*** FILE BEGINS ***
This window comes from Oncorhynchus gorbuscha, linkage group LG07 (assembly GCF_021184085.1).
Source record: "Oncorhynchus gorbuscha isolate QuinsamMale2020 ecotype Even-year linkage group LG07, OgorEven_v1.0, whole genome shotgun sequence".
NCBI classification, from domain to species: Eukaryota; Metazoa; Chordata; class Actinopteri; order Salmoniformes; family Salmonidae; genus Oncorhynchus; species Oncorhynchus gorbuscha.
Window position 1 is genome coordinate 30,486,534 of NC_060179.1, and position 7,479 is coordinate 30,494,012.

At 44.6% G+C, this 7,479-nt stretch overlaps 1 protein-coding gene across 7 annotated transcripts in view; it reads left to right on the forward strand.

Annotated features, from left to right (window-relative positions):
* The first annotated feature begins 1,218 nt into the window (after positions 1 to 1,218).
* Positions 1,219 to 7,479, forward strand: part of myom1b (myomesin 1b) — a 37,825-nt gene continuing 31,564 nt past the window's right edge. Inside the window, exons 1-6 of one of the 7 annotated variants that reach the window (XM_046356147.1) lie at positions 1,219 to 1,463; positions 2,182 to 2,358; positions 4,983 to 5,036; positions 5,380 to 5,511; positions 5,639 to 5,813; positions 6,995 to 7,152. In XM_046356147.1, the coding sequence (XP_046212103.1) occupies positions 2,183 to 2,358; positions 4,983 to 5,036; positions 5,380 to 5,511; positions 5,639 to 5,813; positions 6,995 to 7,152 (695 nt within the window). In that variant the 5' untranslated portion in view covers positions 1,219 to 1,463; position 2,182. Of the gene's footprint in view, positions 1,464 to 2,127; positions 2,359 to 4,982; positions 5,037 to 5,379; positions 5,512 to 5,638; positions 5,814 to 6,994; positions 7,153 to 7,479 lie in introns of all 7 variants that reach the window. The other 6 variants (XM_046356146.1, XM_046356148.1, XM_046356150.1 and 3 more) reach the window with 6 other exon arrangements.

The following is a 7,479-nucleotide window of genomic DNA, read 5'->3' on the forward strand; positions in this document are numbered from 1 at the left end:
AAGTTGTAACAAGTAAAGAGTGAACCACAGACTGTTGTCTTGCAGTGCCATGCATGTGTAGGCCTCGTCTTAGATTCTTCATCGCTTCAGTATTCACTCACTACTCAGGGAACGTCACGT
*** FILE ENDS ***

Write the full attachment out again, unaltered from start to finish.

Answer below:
This window comes from Oncorhynchus gorbuscha, linkage group LG07 (assembly GCF_021184085.1).
Source record: "Oncorhynchus gorbuscha isolate QuinsamMale2020 ecotype Even-year linkage group LG07, OgorEven_v1.0, whole genome shotgun sequence".
NCBI classification, from domain to species: Eukaryota; Metazoa; Chordata; class Actinopteri; order Salmoniformes; family Salmonidae; genus Oncorhynchus; species Oncorhynchus gorbuscha.
Window position 1 is genome coordinate 30,486,534 of NC_060179.1, and position 7,479 is coordinate 30,494,012.

At 44.6% G+C, this 7,479-nt stretch overlaps 1 protein-coding gene across 7 annotated transcripts in view; it reads left to right on the forward strand.

Annotated features, from left to right (window-relative positions):
* The first annotated feature begins 1,218 nt into the window (after positions 1 to 1,218).
* Positions 1,219 to 7,479, forward strand: part of myom1b (myomesin 1b) — a 37,825-nt gene continuing 31,564 nt past the window's right edge. Inside the window, exons 1-6 of one of the 7 annotated variants that reach the window (XM_046356147.1) lie at positions 1,219 to 1,463; positions 2,182 to 2,358; positions 4,983 to 5,036; positions 5,380 to 5,511; positions 5,639 to 5,813; positions 6,995 to 7,152. In XM_046356147.1, the coding sequence (XP_046212103.1) occupies positions 2,183 to 2,358; positions 4,983 to 5,036; positions 5,380 to 5,511; positions 5,639 to 5,813; positions 6,995 to 7,152 (695 nt within the window). In that variant the 5' untranslated portion in view covers positions 1,219 to 1,463; position 2,182. Of the gene's footprint in view, positions 1,464 to 2,127; positions 2,359 to 4,982; positions 5,037 to 5,379; positions 5,512 to 5,638; positions 5,814 to 6,994; positions 7,153 to 7,479 lie in introns of all 7 variants that reach the window. The other 6 variants (XM_046356146.1, XM_046356148.1, XM_046356150.1 and 3 more) reach the window with 6 other exon arrangements.

The following is a 7,479-nucleotide window of genomic DNA, read 5'->3' on the forward strand; positions in this document are numbered from 1 at the left end:
AAGTTGTAACAAGTAAAGAGTGAACCACAGACTGTTGTCTTGCAGTGCCATGCATGTGTAGGCCTCGTCTTAGATTCTTCATCGCTTCAGTATTCACTCACTACTCAGGGAACGTCACGT